I am not a hoarder. Or at least not of material things. But I might have to confess to being a recent hoarder of snow. And for that, I’m sorry.
Today, December 11th, 2012, I took a hike in the White Mountains and watched yesterday’s thin layer of white turn to clear liquid in the span of an hour. My skis—touring, downhill, classic and skate—are lined up in my garage ready to go. Like most of the northern hemisphere I am ready to ski. But I might be the reason why so few of us are actually getting to shred the gnar.
Here is my confession. I went south to ski and now the north is paying.
More on Majka’s Blog…
This October, a powerful, engaged and curious team is heading to Ethiopia to change the world, and change how they interact in that world. Usually, I’d be joining them. But this year I need you to take my place.
Imagine Ethiopia 2012 is the third iteration of a dream I helped create in 2009 with imagine1day. Our goal was simple: enable others to have their lives profoundly affected by Ethiopia by enabling them to profoundly experience Ethiopia. For the past two years I have co-led the trip with Sapna Dayal and a select team of other leaders. Together we have created an experience blending culture, adventure and connection along with an initiative to raise $100,000 to build schools in Ethiopia. This year’s school is in the Alose Community in Oromiya.
I can’t go on Imagine Ethiopia 2012—I will be in Mozambique for my Lost Mountain Project. But you can. Here is how…
We had a great weekend at the Red Rock Rendezvous, catching up with old friends, fitting in some climbing and mountain biking and of course soaking up the sweet, desert sun. If you couldn’t make it this year, mark your calendar for Red Rocks in 2013, they just keep getting better!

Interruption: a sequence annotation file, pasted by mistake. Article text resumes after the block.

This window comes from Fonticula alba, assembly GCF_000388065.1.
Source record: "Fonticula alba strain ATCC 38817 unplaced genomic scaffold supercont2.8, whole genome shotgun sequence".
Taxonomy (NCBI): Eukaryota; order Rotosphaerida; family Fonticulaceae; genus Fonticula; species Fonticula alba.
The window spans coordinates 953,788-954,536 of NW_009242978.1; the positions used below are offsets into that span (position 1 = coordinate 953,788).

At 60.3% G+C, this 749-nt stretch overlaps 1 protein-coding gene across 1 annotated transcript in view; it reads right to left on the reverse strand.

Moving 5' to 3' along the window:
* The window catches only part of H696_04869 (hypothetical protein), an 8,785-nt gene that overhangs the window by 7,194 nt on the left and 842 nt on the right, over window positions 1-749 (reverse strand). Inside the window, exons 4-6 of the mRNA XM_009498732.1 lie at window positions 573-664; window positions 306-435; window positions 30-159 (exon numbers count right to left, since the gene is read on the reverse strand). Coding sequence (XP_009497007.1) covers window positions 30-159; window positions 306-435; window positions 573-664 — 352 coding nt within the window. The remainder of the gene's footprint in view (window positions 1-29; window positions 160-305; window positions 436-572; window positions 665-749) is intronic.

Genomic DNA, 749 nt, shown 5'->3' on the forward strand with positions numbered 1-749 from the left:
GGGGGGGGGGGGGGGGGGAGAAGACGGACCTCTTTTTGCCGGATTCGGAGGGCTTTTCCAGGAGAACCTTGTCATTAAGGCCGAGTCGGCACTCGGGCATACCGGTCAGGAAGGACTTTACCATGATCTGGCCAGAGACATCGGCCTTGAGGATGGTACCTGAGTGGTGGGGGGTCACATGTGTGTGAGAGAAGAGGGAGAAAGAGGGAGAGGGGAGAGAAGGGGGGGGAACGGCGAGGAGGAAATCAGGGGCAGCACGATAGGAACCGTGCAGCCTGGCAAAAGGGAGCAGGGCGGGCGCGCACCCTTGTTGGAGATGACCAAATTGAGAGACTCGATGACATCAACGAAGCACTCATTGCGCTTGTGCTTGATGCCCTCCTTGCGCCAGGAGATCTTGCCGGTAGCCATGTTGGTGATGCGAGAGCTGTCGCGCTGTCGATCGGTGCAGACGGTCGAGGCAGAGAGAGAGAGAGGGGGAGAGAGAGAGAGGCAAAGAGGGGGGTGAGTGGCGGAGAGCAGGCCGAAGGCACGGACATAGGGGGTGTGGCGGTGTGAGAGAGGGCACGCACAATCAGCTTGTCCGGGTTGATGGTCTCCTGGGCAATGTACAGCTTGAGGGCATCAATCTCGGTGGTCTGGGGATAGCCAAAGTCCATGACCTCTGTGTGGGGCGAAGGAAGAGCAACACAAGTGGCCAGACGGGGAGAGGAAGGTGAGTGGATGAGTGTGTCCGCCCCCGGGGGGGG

A Call to Action for the American Alpine Club Annual Dinner, where climbing is climbing.
I’m practicing owning up to my origins. Colorado used to just roll off my tongue. New Hampshire? It’s clunky, it’s two words, and it takes explaining.
Contrary to what many presume from my quick speech and intense personality, I am not an easterner and never have been. Until now. In January Peter and I packed up the van and headed east. I’ve flirted with living in New Hampshire for the past three years (read more in my Go East Article in Alpinist Magazine). Now we’re going steady.
Unless you’ve been living in a deep, dark cave… You may have noticed that there is a lot of cool stuff going on out there. So, we thought it was high-time we started rounding up some of our faves each week. We call it the Osprey Round-Up… Happy Friday!
This week has been a busy one for us here at Osprey, so we figured the best way to wrap it up was to give shout-outs to some of the folks who have us inspired this week…
Welcome home to Majka Burhardt! Majka just returned from her expedition to the Lost Mountain of Mozambique where she explored the cracks and recesses of Mt. Namuli’s 700-meter cliff face, searching for new species of life. Before that, Majka spent a few weeks in Ethiopia with the great folks of imagine1day. Thanks for all of your incredible work, Majka!
Another big welcome home to Kim Havell who came home after an epic ski expedition to Antarctica. Kim had this to say about her trip to the bottom of the Earth: “We arrived to a place with no one else, with endless first descents and up to 9,000-foot peaks straight up from the ocean. This is a backcountry skier’s dream realm…” Glad you’re home safe and stoked, Kim! To read more about an Antarctic ski adventure and to check out some beautiful photos, please visit powdermag.com.
A huge congratulations from us here at Osprey to Krista Park and other Osprey Bike team members Stephen Ettinger and Chloe Woodruff who will represent the US Mountain Biking team in the 2012 Olympics!
And because the snow is falling here in Colorado, we decided to leave you with a great short video filmed in our own backyard from our friends at Felt Soul Media. Just watch. It will have you packing up your Kode and heading up to the mountain in no time.